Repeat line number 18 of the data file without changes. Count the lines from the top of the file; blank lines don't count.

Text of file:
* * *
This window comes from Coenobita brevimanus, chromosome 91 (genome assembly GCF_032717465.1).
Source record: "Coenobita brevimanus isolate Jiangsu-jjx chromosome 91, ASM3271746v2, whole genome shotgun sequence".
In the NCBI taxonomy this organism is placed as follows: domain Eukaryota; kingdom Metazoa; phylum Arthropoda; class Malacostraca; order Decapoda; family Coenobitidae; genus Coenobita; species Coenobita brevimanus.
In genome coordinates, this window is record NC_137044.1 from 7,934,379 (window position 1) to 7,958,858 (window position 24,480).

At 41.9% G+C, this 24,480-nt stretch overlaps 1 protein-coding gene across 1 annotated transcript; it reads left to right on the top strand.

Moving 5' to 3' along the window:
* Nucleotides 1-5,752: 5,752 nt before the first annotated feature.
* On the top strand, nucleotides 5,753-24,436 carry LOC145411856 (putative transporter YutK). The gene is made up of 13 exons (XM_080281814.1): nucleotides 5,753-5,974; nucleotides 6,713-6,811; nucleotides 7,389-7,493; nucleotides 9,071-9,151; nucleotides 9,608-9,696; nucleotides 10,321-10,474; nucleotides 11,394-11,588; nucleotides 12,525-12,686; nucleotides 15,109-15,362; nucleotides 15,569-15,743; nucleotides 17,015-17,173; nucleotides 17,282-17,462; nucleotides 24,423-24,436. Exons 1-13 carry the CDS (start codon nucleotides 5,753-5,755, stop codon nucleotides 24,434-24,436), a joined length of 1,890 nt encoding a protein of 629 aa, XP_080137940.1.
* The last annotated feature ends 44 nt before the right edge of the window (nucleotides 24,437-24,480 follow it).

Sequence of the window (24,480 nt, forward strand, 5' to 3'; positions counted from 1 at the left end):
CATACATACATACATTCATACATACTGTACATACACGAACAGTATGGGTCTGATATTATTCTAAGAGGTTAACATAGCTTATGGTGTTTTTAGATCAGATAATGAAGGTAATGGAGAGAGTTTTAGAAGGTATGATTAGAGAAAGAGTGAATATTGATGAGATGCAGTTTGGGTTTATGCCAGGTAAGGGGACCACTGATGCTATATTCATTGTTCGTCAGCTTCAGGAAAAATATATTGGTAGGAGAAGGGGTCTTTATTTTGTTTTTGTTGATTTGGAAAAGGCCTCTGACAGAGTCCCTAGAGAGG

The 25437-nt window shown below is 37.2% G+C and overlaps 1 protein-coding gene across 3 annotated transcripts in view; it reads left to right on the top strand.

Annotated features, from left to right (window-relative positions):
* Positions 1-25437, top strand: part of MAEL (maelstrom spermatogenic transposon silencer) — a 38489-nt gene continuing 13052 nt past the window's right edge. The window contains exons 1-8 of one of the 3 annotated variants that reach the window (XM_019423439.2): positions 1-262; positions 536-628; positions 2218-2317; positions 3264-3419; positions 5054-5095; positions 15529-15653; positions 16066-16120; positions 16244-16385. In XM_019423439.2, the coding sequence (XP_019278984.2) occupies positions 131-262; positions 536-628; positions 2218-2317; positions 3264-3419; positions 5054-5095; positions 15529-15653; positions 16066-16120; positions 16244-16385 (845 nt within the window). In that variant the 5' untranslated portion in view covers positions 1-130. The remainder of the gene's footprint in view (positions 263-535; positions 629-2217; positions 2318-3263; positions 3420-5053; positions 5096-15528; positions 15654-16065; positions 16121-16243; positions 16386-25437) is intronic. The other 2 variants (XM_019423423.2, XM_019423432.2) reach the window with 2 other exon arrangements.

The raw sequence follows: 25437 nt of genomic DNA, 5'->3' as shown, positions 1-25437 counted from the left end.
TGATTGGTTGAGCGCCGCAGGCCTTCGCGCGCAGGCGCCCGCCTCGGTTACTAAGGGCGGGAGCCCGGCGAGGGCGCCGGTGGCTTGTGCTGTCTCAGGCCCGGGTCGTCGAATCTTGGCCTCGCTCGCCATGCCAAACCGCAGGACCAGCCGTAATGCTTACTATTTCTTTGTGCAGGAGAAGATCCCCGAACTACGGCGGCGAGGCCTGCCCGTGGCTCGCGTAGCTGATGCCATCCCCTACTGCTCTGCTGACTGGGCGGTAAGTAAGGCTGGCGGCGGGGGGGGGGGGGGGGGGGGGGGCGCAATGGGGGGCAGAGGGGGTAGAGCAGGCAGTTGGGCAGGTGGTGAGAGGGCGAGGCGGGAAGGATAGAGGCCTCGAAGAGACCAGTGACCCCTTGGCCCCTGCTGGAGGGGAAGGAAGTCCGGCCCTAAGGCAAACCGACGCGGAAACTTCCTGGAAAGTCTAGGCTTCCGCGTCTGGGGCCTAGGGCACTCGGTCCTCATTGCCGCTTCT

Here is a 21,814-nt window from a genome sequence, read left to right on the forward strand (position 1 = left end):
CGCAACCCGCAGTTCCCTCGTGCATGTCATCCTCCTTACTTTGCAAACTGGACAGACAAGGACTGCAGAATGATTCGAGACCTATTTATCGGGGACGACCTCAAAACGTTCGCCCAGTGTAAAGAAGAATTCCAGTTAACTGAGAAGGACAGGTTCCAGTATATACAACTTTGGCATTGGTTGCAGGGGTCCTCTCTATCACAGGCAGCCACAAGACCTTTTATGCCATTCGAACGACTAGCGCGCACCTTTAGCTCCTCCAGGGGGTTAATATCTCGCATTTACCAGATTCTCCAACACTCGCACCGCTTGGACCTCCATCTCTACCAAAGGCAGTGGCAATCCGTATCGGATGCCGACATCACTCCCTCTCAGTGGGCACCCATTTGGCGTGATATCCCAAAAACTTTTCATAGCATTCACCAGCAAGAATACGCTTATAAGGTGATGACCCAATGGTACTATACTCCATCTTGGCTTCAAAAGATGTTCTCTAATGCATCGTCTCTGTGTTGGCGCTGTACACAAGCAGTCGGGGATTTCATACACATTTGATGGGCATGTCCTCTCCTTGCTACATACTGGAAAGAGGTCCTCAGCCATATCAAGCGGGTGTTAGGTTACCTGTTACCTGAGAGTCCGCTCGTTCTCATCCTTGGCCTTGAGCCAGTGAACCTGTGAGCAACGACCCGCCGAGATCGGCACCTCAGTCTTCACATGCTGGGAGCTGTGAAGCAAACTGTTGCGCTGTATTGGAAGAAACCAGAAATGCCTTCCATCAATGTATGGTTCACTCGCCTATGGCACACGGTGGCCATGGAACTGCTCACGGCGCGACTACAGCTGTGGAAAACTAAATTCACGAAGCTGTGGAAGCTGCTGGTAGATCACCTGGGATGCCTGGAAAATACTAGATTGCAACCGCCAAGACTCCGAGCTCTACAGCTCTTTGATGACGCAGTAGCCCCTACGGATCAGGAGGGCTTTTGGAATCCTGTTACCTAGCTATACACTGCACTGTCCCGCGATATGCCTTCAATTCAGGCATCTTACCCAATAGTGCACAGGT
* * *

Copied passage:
CGCAACCCGCAGTTCCCTCGTGCATGTCATCCTCCTTACTTTGCAAACTGGACAGACAAGGACTGCAGAATGATTCGAGACCTATTTATCGGGGACGACCTCAAAACGTTCGCCCAGTGTAAAGAAGAATTCCAGTTAACTGAGAAGGACAGGTTCCAGTATATACAACTTTGGCATTGGTTGCAGGGGTCCTCTCTATCACAGGCAGCCACAAGACCTTTTATGCCATTCGAACGACTAGCGCGCACCTTTAGCTCCTCCAGGGGGTTAATATCTCGCATTTACCAGATTCTCCAACACTCGCACCGCTTGGACCTCCATCTCTACCAAAGGCAGTGGCAATCCGTATCGGATGCCGACATCACTCCCTCTCAGTGGGCACCCATTTGGCGTGATATCCCAAAAACTTTTCATAGCATTCACCAGCAAGAATACGCTTATAAGGTGATGACCCAATGGTACTATACTCCATCTTGGCTTCAAAAGATGTTCTCTAATGCATCGTCTCTGTGTTGGCGCTGTACACAAGCAGTCGGGGATTTCATACACATTTGATGGGCATGTCCTCTCCTTGCTACATACTGGAAAGAGGTCCTCAGCCATATCAAGCGGGTGTTAGGTTACCTGTTACCTGAGAGTCCGCTCGTTCTCATCCTTGGCCTTGAGCCAGTGAACCTGTGAGCAACGACCCGCCGAGATCGGCACCTCAGTCTTCACATGCTGGGAGCTGTGAAGCAAACTGTTGCGCTGTATTGGAAGAAACCAGAAATGCCTTCCATCAATGTATGGTTCACTCGCCTATGGCACACGGTGGCCATGGAACTGCTCACGGCGCGACTACAGCTGTGGAAAACTAAATTCACGAAGCTGTGGAAGCTGCTGGTAGATCACCTGGGATGCCTGGAAAATACTAGATTGCAACCGCCAAGACTCCGAGCTCTACAGCTCTTTGATGACGCAGTAGCCCCTACGGATCAGGAGGGCTTTTGGAATCCTGTTACCTAGCTATACACTGCACTGTCCCGCGATATGCCTTCAATTCAGGCATCTTACCCAATAGTGCACAGGT